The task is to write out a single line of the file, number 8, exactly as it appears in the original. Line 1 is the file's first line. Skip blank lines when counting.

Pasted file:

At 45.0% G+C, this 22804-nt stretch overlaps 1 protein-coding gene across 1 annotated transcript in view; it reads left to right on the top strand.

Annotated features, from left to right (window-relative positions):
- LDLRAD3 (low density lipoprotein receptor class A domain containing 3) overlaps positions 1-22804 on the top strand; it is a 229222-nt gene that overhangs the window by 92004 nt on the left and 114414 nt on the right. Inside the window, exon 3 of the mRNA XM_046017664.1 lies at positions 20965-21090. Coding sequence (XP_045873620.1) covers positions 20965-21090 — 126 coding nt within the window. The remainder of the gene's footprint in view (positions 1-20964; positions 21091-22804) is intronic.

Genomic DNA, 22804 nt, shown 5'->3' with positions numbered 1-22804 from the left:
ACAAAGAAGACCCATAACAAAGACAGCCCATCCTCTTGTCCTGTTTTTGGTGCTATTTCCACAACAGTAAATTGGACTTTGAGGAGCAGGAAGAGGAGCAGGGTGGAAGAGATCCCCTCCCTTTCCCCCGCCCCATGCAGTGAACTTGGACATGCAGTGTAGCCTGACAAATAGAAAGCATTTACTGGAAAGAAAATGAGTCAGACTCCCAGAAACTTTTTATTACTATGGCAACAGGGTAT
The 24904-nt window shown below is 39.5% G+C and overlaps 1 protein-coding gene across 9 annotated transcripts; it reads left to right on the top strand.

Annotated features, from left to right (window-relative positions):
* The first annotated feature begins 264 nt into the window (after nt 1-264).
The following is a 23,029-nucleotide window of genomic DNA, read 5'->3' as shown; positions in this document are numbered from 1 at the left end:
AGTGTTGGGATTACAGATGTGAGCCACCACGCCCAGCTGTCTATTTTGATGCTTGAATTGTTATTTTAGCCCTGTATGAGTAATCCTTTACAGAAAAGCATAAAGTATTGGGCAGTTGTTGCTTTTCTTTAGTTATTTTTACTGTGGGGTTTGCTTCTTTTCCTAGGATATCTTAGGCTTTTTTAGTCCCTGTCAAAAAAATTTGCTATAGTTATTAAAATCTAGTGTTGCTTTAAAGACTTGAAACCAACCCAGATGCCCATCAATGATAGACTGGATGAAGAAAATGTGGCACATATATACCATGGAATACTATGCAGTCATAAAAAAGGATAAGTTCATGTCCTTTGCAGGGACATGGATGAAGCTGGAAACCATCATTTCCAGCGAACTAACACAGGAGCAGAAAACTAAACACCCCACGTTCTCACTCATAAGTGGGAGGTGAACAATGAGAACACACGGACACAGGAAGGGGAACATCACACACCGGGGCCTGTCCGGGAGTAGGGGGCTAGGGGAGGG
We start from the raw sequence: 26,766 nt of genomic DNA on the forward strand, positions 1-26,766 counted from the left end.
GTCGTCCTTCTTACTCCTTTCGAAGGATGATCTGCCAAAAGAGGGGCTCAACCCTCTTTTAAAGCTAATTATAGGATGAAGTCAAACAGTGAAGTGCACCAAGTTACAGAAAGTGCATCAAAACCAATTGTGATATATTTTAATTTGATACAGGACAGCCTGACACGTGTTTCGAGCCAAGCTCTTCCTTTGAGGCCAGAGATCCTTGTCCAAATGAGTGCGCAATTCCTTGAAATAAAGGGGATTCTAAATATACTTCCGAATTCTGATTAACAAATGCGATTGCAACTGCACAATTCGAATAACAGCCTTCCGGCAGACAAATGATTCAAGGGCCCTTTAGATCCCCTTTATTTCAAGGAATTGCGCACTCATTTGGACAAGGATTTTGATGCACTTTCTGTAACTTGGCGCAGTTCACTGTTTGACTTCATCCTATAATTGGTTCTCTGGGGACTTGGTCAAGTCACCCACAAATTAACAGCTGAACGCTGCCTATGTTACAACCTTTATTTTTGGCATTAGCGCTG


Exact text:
* The first annotated feature begins 264 nt into the window (after nt 1-264).